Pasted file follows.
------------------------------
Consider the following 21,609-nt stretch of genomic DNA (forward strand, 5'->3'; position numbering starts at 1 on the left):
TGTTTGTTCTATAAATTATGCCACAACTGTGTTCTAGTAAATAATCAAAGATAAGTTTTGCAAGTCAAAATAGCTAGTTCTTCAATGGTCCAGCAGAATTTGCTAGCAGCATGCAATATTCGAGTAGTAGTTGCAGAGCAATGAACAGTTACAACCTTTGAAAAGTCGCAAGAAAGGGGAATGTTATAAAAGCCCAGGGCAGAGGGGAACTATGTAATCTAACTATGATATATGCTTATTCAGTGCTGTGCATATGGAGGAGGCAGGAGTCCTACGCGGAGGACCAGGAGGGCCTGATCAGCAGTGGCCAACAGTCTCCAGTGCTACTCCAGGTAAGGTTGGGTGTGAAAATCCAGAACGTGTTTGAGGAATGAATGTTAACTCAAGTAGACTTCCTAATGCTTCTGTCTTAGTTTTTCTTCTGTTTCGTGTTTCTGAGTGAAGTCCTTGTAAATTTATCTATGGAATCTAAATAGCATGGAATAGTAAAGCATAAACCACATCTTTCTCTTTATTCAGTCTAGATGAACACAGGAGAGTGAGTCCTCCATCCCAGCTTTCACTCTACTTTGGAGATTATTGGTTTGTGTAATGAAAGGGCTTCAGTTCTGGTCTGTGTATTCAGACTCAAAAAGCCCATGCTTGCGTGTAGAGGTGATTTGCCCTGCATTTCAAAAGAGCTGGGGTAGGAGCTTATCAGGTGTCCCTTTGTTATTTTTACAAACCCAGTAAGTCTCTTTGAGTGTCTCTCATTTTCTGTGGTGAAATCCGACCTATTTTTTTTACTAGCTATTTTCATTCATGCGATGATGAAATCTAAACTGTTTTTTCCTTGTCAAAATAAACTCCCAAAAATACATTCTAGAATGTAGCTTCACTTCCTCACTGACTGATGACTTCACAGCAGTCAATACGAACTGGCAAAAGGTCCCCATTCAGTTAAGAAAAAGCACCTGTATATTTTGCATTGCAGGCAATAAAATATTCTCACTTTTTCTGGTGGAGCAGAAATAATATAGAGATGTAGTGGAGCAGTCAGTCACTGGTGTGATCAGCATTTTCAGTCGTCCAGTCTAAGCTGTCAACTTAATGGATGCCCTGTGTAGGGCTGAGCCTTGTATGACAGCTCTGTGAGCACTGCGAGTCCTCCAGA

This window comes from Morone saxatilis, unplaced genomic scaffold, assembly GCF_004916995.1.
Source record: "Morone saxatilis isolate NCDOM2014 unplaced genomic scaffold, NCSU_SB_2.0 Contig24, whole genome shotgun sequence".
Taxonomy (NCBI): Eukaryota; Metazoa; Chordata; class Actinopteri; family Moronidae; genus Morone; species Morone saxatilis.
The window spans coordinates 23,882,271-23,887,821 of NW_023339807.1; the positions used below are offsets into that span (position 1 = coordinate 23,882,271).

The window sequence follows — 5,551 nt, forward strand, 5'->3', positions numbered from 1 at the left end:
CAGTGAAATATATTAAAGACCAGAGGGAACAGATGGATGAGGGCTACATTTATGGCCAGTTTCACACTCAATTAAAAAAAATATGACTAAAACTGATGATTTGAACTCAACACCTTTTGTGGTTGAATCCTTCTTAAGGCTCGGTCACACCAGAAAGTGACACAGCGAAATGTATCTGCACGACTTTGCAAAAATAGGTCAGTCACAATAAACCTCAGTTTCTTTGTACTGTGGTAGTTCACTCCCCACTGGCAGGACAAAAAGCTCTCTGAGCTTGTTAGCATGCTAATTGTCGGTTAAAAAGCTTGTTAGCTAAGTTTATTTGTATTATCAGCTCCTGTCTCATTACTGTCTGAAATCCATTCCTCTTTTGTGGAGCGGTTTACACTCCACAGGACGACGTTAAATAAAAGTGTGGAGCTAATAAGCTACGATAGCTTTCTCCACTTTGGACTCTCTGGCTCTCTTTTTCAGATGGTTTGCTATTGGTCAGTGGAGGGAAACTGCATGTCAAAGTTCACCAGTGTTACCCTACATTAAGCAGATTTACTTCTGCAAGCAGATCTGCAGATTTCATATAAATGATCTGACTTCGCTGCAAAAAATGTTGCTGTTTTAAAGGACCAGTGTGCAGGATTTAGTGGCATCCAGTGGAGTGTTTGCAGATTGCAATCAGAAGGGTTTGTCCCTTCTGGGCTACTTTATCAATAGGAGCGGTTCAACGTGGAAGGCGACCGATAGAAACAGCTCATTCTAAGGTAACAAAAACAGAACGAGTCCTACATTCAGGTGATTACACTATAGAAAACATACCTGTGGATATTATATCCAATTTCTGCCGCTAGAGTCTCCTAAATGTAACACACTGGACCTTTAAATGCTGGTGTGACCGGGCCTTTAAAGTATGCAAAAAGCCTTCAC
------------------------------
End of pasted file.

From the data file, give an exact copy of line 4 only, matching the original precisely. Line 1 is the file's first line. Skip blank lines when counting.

Source record: "Morone saxatilis isolate NCDOM2014 unplaced genomic scaffold, NCSU_SB_2.0 Contig24, whole genome shotgun sequence".